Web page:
Newspaper of The Washington Standard, January 19, 1867, Page 2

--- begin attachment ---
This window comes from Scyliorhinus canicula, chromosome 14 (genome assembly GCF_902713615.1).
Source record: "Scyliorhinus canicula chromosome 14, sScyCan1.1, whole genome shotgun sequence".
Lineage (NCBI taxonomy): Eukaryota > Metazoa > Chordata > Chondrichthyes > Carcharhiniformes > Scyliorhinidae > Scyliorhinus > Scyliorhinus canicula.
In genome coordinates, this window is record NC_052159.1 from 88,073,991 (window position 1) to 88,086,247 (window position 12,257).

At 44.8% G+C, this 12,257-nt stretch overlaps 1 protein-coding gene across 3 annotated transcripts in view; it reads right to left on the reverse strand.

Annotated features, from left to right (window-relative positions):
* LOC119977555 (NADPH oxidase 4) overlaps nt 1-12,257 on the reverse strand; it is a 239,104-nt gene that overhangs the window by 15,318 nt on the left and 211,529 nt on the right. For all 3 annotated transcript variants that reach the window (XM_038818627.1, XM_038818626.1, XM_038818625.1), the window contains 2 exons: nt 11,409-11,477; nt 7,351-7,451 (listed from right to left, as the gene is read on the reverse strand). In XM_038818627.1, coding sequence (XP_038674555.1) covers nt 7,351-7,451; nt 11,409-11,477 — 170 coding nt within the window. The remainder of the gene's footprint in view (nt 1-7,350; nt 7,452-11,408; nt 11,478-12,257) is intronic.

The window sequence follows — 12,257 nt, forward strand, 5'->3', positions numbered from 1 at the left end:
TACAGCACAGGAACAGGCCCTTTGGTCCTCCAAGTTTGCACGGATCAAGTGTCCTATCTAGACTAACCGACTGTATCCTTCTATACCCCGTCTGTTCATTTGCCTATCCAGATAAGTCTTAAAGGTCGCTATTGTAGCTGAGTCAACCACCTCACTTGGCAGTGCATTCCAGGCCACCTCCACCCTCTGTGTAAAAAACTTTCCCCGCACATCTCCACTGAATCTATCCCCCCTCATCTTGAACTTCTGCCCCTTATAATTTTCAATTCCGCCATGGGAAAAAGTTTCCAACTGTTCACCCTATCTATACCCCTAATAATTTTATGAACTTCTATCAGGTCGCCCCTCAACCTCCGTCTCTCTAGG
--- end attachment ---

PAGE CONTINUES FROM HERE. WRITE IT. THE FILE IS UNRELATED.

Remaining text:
Newspaper of The Washington Standard dated January 19, 1867 Page 2